The Rev. Al Sharpton (searchtook a day off from his presidential campaign in Michigan (search) to honor civil rights pioneers at a fund-raiser for a planned downtown civil rights museum.

The $9 million International Civil Rights Museum (search), expected to open next February, will be housed in the shell of the old Woolworth building.

Four black students from North Carolina A&T sat down at the store's whites-only lunch counter on Feb. 1, 1960, and insisted on being served. Their actions sparked the sit-in movement.

"If the price had not been paid here ... we wouldn't be thinking about the possibility of a black person running for president," Sharpton said Friday night before the $100-a-plate Sit-In Movement banquet.

Sharpton was the event's keynote speaker, and received the Alston-Jones International Civil and Human Rights Award. Past recipients include civil rights icon Rosa Parks and former South African president Nelson Mandela.

He said the museum is necessary to remind blacks that "the journey was not of natural attrition."

"We need a museum so that children will know we didn't just get here of luck and circumstance," Sharpton said. "We act like, by some force of nature, things got better. We are where we are tonight because some people risked their lives."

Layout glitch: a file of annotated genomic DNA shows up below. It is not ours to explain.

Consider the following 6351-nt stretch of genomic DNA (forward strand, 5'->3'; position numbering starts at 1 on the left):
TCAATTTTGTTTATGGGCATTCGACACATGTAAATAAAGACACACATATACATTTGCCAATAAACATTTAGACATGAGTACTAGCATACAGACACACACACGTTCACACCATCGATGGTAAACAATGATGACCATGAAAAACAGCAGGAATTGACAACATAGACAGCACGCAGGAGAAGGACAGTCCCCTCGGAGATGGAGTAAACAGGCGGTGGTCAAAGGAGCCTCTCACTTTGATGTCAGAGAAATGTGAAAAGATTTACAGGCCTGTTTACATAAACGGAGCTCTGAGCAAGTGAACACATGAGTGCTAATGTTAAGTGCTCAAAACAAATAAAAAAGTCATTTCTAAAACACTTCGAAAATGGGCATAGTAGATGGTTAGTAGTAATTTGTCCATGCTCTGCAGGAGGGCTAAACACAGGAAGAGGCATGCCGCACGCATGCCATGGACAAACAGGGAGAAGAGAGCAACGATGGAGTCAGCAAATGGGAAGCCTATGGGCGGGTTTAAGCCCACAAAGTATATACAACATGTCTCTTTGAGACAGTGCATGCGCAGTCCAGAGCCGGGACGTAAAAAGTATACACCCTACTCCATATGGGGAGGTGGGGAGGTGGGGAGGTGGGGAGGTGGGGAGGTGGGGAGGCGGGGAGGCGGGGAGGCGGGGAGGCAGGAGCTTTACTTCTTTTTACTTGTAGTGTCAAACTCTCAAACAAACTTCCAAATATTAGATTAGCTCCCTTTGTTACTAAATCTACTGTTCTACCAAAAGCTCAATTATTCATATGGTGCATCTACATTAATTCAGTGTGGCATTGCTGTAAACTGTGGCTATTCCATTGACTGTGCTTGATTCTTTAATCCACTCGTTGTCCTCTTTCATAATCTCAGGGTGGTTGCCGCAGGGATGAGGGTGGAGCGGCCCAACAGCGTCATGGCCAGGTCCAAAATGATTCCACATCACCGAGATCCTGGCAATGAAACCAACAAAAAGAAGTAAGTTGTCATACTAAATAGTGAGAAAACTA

He criticized some members of the black community, saying they have acted like hoodlums, waving their "bling-bling."

"Black culture was never about how low we could go, it was no matter how low we would go, we would reach high anyhow," he said.

The Brooklyn native was in elementary school when the sit-ins began, but he remembered similar treatment while traveling through the South with his parents in 1959.

"A man said, 'We don't serve y'all here,"' Sharpton said. "It was that night ... I learned what racism was. It was my father having to explain to me and my sister why he couldn't talk a guy into selling us a hamburger."

Sharpton said Friday -- the eve of weekend caucuses in Michigan, Maine and Washington state -- was only the third day he had not campaigned since joining the race for the Democratic nomination.

He managed to include some campaign rhetoric, criticizing President Bush for cutting veterans services while sending additional soldiers to Iraq.

"Saying it didn't matter because (Saddam) Hussein is a bad guy is not enough," he said.